Re Mr. Bennet, there is a narrative statement and he himself tells Lizzy to be careful how she marries, but the text suggests to me that he married very young and carelessly, choosing someone primarily for her prettiness. His attitude toward his wife (and his sillier daughters) I think is more complicated than ‘dislike.’ That he cares about his daughters is made plain in how guilty he feels about Lydia’s situation, and how he bestirs his lazy ass on her behalf–belatedly.

    That said, I don’t know that there is the possibility in discussion after the words “reading it wrong.” While I totally disagree with Brenda above (who says it’s all about following the money) her reading is her reading. I find that Lizzy talks about the dangers of making one’s search for a spouse all about the money, which is one of the reasons why she refuses Darcy’s first proposal .

    To me the critical passage of the book is in the middle, expressing the tensions between gentry women’s limited choices (something Austen was very aware of, as we see even in the few letters Cassandra left us) and moral and social integrity, when Elizabeth says to Jane, You shall not, for the sake of one individual, change the meaning of principle and integrity, nor endeavour to persuade yourself or me, that selfishness is prudence, and insensibility of danger, security for happiness.

    Danger being marrying a man one has no respect for in order to gain social and economic security. This is after finding out that Charlotte invited Collins’ proposal.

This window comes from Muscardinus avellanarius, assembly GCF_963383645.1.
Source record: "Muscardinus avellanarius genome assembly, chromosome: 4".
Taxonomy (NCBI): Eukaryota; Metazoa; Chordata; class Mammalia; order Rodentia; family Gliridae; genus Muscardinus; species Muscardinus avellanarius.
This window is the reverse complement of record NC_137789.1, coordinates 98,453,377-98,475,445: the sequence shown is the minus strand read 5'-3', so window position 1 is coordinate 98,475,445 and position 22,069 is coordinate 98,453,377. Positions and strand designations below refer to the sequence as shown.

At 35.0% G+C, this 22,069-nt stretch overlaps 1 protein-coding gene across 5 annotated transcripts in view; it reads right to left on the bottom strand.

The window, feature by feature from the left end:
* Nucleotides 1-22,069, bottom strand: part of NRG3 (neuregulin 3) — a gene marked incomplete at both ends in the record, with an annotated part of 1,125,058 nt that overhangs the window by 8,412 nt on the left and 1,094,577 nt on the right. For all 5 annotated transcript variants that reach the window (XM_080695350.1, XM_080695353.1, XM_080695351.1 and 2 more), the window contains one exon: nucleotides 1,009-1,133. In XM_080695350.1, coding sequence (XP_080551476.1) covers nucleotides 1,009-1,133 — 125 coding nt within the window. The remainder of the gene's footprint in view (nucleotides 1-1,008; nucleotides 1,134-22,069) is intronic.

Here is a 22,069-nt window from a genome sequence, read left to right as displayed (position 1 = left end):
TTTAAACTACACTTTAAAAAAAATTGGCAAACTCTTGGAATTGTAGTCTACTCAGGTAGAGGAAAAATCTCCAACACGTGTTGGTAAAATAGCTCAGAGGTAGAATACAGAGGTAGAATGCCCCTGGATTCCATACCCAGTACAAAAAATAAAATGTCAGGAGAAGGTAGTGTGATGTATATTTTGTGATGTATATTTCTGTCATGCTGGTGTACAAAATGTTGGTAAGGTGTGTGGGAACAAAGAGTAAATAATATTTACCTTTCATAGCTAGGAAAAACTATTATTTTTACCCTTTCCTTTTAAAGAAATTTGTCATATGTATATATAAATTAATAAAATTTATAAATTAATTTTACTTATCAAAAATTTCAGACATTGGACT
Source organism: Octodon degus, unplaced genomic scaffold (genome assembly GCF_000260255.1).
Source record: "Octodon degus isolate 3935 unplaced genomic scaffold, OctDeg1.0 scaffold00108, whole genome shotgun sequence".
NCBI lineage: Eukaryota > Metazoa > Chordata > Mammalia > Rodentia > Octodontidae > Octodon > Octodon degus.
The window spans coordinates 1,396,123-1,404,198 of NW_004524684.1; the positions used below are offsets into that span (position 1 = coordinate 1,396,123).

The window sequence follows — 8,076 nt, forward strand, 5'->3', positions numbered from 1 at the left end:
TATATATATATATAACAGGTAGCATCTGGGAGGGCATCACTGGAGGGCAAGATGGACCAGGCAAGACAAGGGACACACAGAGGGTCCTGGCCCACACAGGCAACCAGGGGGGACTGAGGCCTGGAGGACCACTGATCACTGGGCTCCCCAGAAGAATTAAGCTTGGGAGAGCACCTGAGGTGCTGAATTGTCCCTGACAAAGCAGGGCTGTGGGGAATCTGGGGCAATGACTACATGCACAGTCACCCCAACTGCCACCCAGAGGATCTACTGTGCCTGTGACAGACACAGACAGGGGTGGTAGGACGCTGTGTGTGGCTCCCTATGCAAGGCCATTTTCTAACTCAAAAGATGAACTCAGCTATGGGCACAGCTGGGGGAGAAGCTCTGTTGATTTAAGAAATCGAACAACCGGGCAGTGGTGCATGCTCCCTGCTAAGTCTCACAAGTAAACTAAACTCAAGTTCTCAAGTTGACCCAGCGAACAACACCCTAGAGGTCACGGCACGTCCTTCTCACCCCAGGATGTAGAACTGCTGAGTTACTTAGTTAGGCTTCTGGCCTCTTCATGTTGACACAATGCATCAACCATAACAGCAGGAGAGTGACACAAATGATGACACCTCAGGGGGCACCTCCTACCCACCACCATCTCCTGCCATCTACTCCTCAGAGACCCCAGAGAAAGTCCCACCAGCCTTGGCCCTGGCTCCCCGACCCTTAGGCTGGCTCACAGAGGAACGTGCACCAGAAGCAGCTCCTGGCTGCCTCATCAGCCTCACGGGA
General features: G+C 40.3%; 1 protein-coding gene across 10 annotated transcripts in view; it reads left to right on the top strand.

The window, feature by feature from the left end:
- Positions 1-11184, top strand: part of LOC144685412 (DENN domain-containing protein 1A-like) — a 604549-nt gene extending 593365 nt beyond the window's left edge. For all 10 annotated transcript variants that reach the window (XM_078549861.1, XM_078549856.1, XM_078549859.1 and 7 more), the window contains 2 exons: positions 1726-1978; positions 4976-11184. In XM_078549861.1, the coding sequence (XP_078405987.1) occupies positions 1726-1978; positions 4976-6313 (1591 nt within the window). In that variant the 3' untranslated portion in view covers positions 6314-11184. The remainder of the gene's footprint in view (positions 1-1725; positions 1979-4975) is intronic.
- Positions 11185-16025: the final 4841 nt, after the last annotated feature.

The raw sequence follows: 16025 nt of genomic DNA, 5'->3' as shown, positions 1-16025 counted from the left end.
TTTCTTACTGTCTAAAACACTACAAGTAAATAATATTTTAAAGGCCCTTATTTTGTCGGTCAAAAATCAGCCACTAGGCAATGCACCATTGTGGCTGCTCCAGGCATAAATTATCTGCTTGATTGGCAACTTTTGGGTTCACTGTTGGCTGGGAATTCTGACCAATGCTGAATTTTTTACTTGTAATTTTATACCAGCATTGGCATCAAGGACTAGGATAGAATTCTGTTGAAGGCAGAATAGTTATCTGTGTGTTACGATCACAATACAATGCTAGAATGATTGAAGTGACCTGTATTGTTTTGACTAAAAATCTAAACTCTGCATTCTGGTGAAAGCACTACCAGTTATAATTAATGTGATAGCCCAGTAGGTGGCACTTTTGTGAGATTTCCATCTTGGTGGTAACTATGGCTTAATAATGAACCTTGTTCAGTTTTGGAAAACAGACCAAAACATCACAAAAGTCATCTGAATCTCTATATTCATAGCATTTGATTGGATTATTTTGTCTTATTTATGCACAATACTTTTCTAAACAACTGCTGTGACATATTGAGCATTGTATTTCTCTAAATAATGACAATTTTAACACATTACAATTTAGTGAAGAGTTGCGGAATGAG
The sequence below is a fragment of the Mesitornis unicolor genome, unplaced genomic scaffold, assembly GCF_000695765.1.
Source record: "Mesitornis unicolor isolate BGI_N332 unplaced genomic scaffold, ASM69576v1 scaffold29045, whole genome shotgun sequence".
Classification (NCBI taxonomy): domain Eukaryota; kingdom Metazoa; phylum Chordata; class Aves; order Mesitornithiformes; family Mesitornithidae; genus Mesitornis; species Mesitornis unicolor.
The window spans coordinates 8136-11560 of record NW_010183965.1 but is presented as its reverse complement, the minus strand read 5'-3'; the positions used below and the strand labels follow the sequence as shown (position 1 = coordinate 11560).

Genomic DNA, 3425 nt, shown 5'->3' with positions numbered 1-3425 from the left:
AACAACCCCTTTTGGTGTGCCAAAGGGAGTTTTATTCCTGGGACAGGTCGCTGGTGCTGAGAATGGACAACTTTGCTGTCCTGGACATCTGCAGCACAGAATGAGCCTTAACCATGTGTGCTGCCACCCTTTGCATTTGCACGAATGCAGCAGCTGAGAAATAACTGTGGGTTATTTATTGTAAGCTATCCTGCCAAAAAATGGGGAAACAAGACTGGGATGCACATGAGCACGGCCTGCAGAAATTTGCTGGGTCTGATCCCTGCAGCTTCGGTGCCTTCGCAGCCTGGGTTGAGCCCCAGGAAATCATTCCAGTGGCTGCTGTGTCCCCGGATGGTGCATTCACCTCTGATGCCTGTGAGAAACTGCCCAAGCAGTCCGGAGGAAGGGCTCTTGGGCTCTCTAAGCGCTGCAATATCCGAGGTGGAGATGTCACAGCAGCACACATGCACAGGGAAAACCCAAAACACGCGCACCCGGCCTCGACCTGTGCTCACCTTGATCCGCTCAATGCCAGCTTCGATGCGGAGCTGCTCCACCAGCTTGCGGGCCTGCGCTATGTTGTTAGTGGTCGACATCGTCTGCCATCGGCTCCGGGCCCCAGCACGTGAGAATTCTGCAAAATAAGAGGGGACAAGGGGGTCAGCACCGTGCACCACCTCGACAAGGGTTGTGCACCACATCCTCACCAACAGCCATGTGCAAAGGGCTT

But every reader comes away with a slightly different perspective–and indeed, one person can get a different perspective from the book over a lifetime. This is why it is great literature–it has something to say to a broad spectrum of people, and something new to be discovered each time we open it.

  9. Sherwood, I absolutely agree that it’s great literature, and I applaud Elizabeth’s refusal to marry Collins, even though it would certainly be an excellent solution to the Bennet household problems. Her principles are what makes her such an enticing character.

  10. Oh, P&P isn’t -only- about money. Otherwise Lizzie would fall into Mr. Collins’ arms and it would be over. But it underlies everything, and (as Nancy says) is what makes Lizzie’s rejection of Collins so dangerous and daring. It is also what makes Wickam so deadly — since he is looking out for a rich wife his interest in any of the Bennett girls can only be pernicious.
    I don’t know if there was any other possible hope for the girls, other than marriage. The chances of any female making a (respectable) living at that period are almost zero. Modern romance novels, in that sense, are very deceiving; they’re always about that very very rare gal who is being a detective (hi, Mad!) or selling rare books or painting portraits or whatever.

  11. Brenda: yeah. Reading Austen’s letters, you get this sense of a sea change as she got older. In the early days, she looked for romance (though the signs of it are pretty oblique, due to the paucity of letters about the subject) but Cassandra didn’t burn the later ones when it seems that Austen was just as happy to be a spinster, instead of constantly bearing children and being inundated with domestic crises (if they survived childbirth), as her sisters in law were. (Like that one letter that announces that one sister in law is pregnant yet again, and Austen comments, “Poor animal!”)

    There’s a romantic overlay to her stories, but they are definitely not romances in the modern sense, as Nancy Jane points out.